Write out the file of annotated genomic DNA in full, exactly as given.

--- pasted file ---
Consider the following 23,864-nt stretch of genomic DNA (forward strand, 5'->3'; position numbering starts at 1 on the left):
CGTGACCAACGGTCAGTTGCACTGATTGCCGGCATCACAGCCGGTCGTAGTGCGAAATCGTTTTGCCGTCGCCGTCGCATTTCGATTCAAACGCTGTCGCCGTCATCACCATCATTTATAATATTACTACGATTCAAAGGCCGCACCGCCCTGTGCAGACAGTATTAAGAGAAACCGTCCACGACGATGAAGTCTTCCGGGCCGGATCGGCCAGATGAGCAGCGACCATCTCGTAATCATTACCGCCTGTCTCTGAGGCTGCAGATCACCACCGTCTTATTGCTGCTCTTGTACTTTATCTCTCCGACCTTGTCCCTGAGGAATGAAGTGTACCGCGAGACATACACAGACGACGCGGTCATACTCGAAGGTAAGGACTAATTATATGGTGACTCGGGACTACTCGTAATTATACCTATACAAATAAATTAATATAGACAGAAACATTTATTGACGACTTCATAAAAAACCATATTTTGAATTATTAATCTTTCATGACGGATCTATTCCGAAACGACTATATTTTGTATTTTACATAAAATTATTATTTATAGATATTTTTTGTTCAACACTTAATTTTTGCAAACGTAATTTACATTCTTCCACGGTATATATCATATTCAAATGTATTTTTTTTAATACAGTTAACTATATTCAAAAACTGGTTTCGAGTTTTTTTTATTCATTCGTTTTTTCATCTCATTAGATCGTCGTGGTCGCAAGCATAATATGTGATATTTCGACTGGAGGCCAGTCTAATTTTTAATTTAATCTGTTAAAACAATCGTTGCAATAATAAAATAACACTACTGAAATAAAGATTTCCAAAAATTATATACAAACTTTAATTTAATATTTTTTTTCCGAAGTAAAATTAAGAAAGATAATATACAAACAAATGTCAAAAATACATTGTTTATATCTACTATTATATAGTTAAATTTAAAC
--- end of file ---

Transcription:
Consider the following 23,864-nt stretch of genomic DNA (forward strand, 5'->3'; position numbering starts at 1 on the left):
CGTGACCAACGGTCAGTTGCACTGATTGCCGGCATCACAGCCGGTCGTAGTGCGAAATCGTTTTGCCGTCGCCGTCGCATTTCGATTCAAACGCTGTCGCCGTCATCACCATCATTTATAATATTACTACGATTCAAAGGCCGCACCGCCCTGTGCAGACAGTATTAAGAGAAACCGTCCACGACGATGAAGTCTTCCGGGCCGGATCGGCCAGATGAGCAGCGACCATCTCGTAATCATTACCGCCTGTCTCTGAGGCTGCAGATCACCACCGTCTTATTGCTGCTCTTGTACTTTATCTCTCCGACCTTGTCCCTGAGGAATGAAGTGTACCGCGAGACATACACAGACGACGCGGTCATACTCGAAGGTAAGGACTAATTATATGGTGACTCGGGACTACTCGTAATTATACCTATACAAATAAATTAATATAGACAGAAACATTTATTGACGACTTCATAAAAAACCATATTTTGAATTATTAATCTTTCATGACGGATCTATTCCGAAACGACTATATTTTGTATTTTACATAAAATTATTATTTATAGATATTTTTTGTTCAACACTTAATTTTTGCAAACGTAATTTACATTCTTCCACGGTATATATCATATTCAAATGTATTTTTTTTAATACAGTTAACTATATTCAAAAACTGGTTTCGAGTTTTTTTTATTCATTCGTTTTTTCATCTCATTAGATCGTCGTGGTCGCAAGCATAATATGTGATATTTCGACTGGAGGCCAGTCTAATTTTTAATTTAATCTGTTAAAACAATCGTTGCAATAATAAAATAACACTACTGAAATAAAGATTTCCAAAAATTATATACAAACTTTAATTTAATATTTTTTTTCCGAAGTAAAATTAAGAAAGATAATATACAAACAAATGTCAAAAATACATTGTTTATATCTACTATTATATAGTTAAATTTAAAC